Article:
Some of the performance this weekend of course merit attention on the waiver wire, but just as notable were some of the off-the-field developments, specifically regarding several of the injured players we're still clinging to.
One major dilemma this time of year is whether you should continue to devote roster space to someone who can't actually help you right now, hoping it'll play off later, or if you should cut your losses and take everything just a week at a time. Of course, that dilemma exists on some level all year, but waiting is easier to justify when there's no end in sight. The end is very much in sight right now.
So here's the good news:
- Josh Naylor returned from his oblique strain Sunday and went 1 for 4 as a DH.
- Nathan Eovaldi is expected back from his forearm strain Tuesday.
- Jonathan India, who has been out with plantar fasciitis since late July, could begin a rehab assignment this week.
- Starling Marte seems to think he'll be able to make it back from his groin strain following a week of physical therapy.
And the bad news:
- Matt McLain could miss another 2-3 weeks with an oblique strain, which would mean he doesn't contribute again until the final week of the season.
- Byron Buxton is attempting to make it back as a center fielder after DHing much of the year due to patella tendinitis but had to be removed from a rehab game over the weekend because of continued soreness in his knee.
- Riley Greene went on the IL with swelling in his elbow, an injury that may end his season.
- Graham Ashcraft went on the IL with a stress reaction his big toe, an injury that will almost certainly end his season.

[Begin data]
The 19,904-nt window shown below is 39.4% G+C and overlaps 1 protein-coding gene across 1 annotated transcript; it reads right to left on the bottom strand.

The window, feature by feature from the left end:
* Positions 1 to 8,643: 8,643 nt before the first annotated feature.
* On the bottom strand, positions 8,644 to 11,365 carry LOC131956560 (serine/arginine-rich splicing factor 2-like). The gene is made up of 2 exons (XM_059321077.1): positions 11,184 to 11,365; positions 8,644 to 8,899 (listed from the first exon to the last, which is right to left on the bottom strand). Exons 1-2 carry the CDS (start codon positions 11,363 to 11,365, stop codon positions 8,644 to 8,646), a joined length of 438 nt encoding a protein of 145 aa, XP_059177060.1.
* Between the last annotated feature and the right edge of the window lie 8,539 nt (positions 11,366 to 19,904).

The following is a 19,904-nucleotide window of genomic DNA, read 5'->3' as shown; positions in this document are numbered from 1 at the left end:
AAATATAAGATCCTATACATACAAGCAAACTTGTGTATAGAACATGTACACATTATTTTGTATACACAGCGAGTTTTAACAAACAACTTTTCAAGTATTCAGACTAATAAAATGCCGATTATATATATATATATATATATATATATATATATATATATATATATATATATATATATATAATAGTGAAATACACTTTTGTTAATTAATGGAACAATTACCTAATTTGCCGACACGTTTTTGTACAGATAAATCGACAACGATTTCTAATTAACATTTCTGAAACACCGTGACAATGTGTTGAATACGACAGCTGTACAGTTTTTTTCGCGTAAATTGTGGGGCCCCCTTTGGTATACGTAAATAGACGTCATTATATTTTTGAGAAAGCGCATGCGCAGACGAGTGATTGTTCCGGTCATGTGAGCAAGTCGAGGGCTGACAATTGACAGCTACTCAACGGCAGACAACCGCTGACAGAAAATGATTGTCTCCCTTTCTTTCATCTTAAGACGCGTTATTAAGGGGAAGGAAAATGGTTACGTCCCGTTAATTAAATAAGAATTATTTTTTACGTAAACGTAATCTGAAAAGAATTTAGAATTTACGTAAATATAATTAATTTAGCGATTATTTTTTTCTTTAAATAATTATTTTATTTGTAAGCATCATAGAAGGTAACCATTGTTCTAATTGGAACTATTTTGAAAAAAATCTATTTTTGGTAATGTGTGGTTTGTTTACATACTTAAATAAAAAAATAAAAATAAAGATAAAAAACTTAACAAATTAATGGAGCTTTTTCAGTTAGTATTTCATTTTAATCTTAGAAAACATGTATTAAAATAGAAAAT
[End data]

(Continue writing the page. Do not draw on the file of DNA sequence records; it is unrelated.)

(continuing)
There is more good news on the health front concerning two widely available pitchers, but before we get to them, let's first examine some of the weekend standouts.
NYY N.Y. Yankees • #89 • Age: 21
Neither of his home runs was a tape-measure shot. The first (which came Friday) traveled 360 feet, making it out only because he hit it toward the Crawford Boxes in Houston. The second (which came Sunday) traveled just 358 feet and wasn't even hit 100 mph. But we learned two important things about 20-year-old Jasson Dominguez over the weekend. The first is that the Yankees are making him a top priority down the stretch, not only starting him all three games but batting him third for the final two. The second is that he's not intimidated up there. That first home run came in his first ever at-bat and against future Hall of Famer Justin Verlander. That confidence at least gives Dominguez a chance of being a big contributor right away, though it's still possible big-league pitchers get the better of him.
SEA Seattle • #3 • Age: 29